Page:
3 ways to make each moment count

#1 live less out of habit and more out of intent

The very first post I wrote for everythingidid was about this topic. So, often we live life out of habit and not even good habits, but rather poor habits. Stop doing that. Live your life out of intent. You don’t have to drink coffee because you always have, you don’t have to eat pasta because you grew up eating it, you don’t have to be a know-it-all.

You can be whatever you set out to be. If you want to be fit, start working out and change your diet. If you want to focus more on your kids, delete your top most used app from your phone. If you want to pursue your dreams, start with writing down what they are.

#2 recognize life happens in the little moments

The little moments that you make spectacular will be the ones you remember forever. When I was six years old, I was a major scaredy cat. My mom took me to the theme park Six Flags Over Texas, and she wanted me to ride the Texas Giant, a huge wooden roller coaster. I was so scared, but she paid me $5 to do it, and I so I did. Not only do I remember that moment clear as day, but that was the start of my love of roller coasters.

Personally, the best conversations I ever have with my sons are usually in the car because I try to make those drives mean something more than just a commute. Most days I don’t pick up my oldest son from school, but if I do, I usually stop for a treat, (no matter how tiny) to make the moment come alive. You don’t have to be a parent to do this; you just have to be a human. Cut your significant other’s sandwich into a heart, or send a postcard to whoever you’re thinking about in the mail. Make the little moments special.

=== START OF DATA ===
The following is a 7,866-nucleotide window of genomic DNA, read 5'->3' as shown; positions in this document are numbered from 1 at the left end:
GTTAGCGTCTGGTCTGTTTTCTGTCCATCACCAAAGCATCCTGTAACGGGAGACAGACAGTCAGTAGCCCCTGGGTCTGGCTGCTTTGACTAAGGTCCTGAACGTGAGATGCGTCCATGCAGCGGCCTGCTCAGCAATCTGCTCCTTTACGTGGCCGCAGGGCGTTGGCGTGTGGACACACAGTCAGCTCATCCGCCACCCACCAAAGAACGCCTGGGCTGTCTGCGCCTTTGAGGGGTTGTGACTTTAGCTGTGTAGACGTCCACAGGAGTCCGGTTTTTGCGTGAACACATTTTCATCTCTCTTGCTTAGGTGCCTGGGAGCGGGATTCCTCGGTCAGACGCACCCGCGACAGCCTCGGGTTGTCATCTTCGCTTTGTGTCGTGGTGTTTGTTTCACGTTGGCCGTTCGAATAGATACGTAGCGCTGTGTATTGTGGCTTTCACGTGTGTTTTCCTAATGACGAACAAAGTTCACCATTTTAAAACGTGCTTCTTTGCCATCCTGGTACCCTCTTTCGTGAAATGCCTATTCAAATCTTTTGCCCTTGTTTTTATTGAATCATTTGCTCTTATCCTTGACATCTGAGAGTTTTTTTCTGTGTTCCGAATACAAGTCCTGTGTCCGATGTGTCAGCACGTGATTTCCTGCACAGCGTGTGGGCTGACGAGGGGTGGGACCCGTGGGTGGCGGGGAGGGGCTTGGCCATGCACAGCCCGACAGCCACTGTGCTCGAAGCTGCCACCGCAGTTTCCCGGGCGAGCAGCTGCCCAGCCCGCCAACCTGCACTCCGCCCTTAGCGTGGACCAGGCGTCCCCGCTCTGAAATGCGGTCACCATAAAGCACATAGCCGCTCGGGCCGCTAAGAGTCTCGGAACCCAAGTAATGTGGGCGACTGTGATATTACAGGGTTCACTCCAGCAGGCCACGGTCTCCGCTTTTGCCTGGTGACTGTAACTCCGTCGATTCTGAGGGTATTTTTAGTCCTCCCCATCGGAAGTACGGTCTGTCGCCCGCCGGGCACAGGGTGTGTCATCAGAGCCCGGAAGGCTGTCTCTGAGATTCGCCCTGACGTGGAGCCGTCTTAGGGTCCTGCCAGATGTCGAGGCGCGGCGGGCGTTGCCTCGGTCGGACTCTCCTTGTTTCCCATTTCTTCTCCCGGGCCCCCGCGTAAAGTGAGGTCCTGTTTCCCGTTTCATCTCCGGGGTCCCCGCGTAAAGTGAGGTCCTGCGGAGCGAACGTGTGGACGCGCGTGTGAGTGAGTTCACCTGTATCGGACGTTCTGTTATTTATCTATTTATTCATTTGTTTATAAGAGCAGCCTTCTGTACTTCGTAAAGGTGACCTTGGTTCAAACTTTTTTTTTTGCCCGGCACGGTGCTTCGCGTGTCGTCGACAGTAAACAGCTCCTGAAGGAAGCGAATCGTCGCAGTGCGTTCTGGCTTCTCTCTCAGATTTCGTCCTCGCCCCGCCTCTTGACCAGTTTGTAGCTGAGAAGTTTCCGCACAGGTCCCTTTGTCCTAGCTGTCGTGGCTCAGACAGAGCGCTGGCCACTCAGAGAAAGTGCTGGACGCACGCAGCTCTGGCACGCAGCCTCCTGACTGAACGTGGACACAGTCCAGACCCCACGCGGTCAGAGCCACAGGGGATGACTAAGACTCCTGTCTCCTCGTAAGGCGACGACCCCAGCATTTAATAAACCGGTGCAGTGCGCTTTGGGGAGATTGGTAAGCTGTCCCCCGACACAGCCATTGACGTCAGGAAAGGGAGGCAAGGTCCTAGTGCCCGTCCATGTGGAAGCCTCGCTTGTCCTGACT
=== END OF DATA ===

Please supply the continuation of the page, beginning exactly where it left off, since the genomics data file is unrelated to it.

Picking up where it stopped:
#3 make rules and then break them

It’s critical for life to have structure. We need schedules and processes. If you’re a parent, and you want to be a good one, you need so much more discipline in your kid’s lives than you could ever imagine. You will accomplish nothing without strict guidelines propelling you forward.

However, if you want to make each moment count, then you have to be always ready to break those rules at a moment’s notice. In my house, we traditionally eat pretty healthily. I don’t like my kids to have food dyes or a lot of bread. I have a strict bedtime routine and I rarely waiver on it, but anyone that knows me, knows I love to break a good rule.

So, occasionally after I make my kids eat chicken, brussel sprouts and tomato salad, I will likely surprise them with some super impressive dessert. Or at a moment’s notice, I’ll suggest we scrap our bedtime routine and stay up to watch a movie. This idea is perfect for your spouse, friends, or even boss too.

Have rules and be consistent, so people can know they can rely on you. However, at a moment’s notice when you suggest you should go for fried chicken or a midnight ice cream run instead of eating healthy again, people will know you can break a rule as good as you can follow one.

Time is the only commodity we can’t get back. We can always make more money. We can always eat better tomorrow. We can always sleep in on some weekend, but time keeps going. So, live like your life matters, because it does!

Published in life lessons
  1. TK Dennis 2 years ago

    Very true Staysh.

  2. Lindsey 2 years ago

    This is my morning reflective moment. I am so thankful for these written words.